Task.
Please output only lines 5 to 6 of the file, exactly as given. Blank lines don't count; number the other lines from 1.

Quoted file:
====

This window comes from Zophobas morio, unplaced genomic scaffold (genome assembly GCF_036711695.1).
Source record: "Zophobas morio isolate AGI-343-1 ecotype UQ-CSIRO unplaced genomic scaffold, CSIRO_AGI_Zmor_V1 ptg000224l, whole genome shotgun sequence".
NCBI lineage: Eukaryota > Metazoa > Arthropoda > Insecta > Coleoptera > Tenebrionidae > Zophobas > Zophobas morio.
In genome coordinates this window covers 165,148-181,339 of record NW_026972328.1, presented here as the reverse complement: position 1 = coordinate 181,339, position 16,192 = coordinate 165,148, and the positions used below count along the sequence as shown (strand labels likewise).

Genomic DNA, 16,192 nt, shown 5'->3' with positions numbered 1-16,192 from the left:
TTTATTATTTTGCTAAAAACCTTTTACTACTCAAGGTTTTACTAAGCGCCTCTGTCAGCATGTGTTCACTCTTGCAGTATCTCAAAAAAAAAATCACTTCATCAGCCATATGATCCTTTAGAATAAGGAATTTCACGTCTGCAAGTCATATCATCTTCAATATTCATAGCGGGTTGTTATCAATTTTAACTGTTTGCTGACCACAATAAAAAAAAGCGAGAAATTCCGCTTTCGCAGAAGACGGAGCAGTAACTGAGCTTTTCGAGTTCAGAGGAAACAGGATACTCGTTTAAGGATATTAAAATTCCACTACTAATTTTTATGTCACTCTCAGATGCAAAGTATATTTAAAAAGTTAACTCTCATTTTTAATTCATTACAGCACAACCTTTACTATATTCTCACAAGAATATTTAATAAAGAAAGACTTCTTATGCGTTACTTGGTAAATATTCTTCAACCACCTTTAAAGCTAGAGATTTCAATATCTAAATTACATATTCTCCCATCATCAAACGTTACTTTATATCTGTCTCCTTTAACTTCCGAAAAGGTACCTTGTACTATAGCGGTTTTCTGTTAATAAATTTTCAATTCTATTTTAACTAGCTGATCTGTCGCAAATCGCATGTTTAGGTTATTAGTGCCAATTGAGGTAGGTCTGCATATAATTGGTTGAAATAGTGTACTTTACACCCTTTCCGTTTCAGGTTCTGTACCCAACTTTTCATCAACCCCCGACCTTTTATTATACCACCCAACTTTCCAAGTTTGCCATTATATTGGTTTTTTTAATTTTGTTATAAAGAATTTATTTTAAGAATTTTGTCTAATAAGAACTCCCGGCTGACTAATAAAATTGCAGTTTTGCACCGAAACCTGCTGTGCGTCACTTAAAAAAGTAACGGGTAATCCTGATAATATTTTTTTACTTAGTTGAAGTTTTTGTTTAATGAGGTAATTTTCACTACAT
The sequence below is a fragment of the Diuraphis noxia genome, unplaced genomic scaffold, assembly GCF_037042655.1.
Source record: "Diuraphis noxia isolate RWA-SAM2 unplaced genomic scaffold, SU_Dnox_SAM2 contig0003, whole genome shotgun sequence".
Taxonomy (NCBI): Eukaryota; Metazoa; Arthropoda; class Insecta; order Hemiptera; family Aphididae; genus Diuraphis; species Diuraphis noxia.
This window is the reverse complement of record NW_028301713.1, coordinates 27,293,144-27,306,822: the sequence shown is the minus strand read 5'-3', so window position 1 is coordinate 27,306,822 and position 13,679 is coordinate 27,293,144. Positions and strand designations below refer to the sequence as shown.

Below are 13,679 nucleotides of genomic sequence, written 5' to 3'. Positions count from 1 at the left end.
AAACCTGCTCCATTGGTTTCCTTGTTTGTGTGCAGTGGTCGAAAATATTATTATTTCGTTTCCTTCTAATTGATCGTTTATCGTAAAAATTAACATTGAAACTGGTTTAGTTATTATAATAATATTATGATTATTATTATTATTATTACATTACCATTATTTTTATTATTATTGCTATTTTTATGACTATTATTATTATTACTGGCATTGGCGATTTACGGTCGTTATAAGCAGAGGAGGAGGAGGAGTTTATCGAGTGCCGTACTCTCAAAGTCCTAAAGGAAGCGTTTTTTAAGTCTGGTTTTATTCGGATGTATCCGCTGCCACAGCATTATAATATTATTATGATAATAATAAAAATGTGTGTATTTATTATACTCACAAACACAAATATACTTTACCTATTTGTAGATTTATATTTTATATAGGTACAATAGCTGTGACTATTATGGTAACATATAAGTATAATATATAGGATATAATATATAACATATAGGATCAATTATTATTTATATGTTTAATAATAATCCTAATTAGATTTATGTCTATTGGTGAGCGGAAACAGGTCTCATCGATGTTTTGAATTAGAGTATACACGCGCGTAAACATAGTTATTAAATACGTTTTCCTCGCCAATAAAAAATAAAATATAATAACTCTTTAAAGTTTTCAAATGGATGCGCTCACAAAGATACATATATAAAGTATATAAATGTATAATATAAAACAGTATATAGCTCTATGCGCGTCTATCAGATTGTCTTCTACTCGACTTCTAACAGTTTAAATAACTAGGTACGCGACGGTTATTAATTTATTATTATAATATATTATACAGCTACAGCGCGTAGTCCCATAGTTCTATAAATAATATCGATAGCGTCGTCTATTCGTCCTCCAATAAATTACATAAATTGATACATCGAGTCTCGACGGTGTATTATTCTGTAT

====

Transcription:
Genomic DNA, 16,192 nt, shown 5'->3' with positions numbered 1-16,192 from the left:
TTTATTATTTTGCTAAAAACCTTTTACTACTCAAGGTTTTACTAAGCGCCTCTGTCAGCATGTGTTCACTCTTGCAGTATCTCAAAAAAAAAATCACTTCATCAGCCATATGATCCTTTAGAATAAGGAATTTCACGTCTGCAAGTCATATCATCTTCAATATTCATAGCGGGTTGTTATCAATTTTAACTGTTTGCTGACCACAATAAAAAAAAGCGAGAAATTCCGCTTTCGCAGAAGACGGAGCAGTAACTGAGCTTTTCGAGTTCAGAGGAAACAGGATACTCGTTTAAGGATATTAAAATTCCACTACTAATTTTTATGTCACTCTCAGATGCAAAGTATATTTAAAAAGTTAACTCTCATTTTTAATTCATTACAGCACAACCTTTACTATATTCTCACAAGAATATTTAATAAAGAAAGACTTCTTATGCGTTACTTGGTAAATATTCTTCAACCACCTTTAAAGCTAGAGATTTCAATATCTAAATTACATATTCTCCCATCATCAAACGTTACTTTATATCTGTCTCCTTTAACTTCCGAAAAGGTACCTTGTACTATAGCGGTTTTCTGTTAATAAATTTTCAATTCTATTTTAACTAGCTGATCTGTCGCAAATCGCATGTTTAGGTTATTAGTGCCAATTGAGGTAGGTCTGCATATAATTGGTTGAAATAGTGTACTTTACACCCTTTCCGTTTCAGGTTCTGTACCCAACTTTTCATCAACCCCCGACCTTTTATTATACCACCCAACTTTCCAAGTTTGCCATTATATTGGTTTTTTTAATTTTGTTATAAAGAATTTATTTTAAGAATTTTGTCTAATAAGAACTCCCGGCTGACTAATAAAATTGCAGTTTTGCACCGAAACCTGCTGTGCGTCACTTAAAAAAGTAACGGGTAATCCTGATAATATTTTTTTACTTAGTTGAAGTTTTTGTTTAATGAGGTAATTTTCACTACAT